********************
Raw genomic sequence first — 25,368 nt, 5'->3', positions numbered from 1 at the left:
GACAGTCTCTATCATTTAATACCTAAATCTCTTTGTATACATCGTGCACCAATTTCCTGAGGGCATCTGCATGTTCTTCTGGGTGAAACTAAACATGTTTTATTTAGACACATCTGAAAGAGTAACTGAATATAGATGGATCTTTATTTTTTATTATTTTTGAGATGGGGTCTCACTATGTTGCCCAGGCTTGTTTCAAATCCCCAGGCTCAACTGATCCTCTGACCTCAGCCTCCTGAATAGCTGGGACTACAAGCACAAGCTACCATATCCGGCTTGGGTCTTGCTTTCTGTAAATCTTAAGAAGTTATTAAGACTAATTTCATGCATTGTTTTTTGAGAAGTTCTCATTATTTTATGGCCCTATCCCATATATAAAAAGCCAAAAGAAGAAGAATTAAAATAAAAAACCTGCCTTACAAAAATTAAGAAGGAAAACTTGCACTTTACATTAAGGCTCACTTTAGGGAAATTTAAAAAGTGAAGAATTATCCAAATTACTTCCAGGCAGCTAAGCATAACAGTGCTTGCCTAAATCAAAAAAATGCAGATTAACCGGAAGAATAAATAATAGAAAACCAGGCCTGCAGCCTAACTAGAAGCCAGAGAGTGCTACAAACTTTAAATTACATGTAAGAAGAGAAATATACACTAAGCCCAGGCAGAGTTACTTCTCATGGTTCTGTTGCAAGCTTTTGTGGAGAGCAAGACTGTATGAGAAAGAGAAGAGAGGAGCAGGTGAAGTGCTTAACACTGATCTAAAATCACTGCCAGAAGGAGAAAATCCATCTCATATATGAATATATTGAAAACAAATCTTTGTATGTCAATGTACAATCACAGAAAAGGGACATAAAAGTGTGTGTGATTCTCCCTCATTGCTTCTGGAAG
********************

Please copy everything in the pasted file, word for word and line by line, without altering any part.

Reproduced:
Raw genomic sequence first — 25,368 nt, 5'->3', positions numbered from 1 at the left:
GACAGTCTCTATCATTTAATACCTAAATCTCTTTGTATACATCGTGCACCAATTTCCTGAGGGCATCTGCATGTTCTTCTGGGTGAAACTAAACATGTTTTATTTAGACACATCTGAAAGAGTAACTGAATATAGATGGATCTTTATTTTTTATTATTTTTGAGATGGGGTCTCACTATGTTGCCCAGGCTTGTTTCAAATCCCCAGGCTCAACTGATCCTCTGACCTCAGCCTCCTGAATAGCTGGGACTACAAGCACAAGCTACCATATCCGGCTTGGGTCTTGCTTTCTGTAAATCTTAAGAAGTTATTAAGACTAATTTCATGCATTGTTTTTTGAGAAGTTCTCATTATTTTATGGCCCTATCCCATATATAAAAAGCCAAAAGAAGAAGAATTAAAATAAAAAACCTGCCTTACAAAAATTAAGAAGGAAAACTTGCACTTTACATTAAGGCTCACTTTAGGGAAATTTAAAAAGTGAAGAATTATCCAAATTACTTCCAGGCAGCTAAGCATAACAGTGCTTGCCTAAATCAAAAAAATGCAGATTAACCGGAAGAATAAATAATAGAAAACCAGGCCTGCAGCCTAACTAGAAGCCAGAGAGTGCTACAAACTTTAAATTACATGTAAGAAGAGAAATATACACTAAGCCCAGGCAGAGTTACTTCTCATGGTTCTGTTGCAAGCTTTTGTGGAGAGCAAGACTGTATGAGAAAGAGAAGAGAGGAGCAGGTGAAGTGCTTAACACTGATCTAAAATCACTGCCAGAAGGAGAAAATCCATCTCATATATGAATATATTGAAAACAAATCTTTGTATGTCAATGTACAATCACAGAAAAGGGACATAAAAGTGTGTGTGATTCTCCCTCATTGCTTCTGGAAG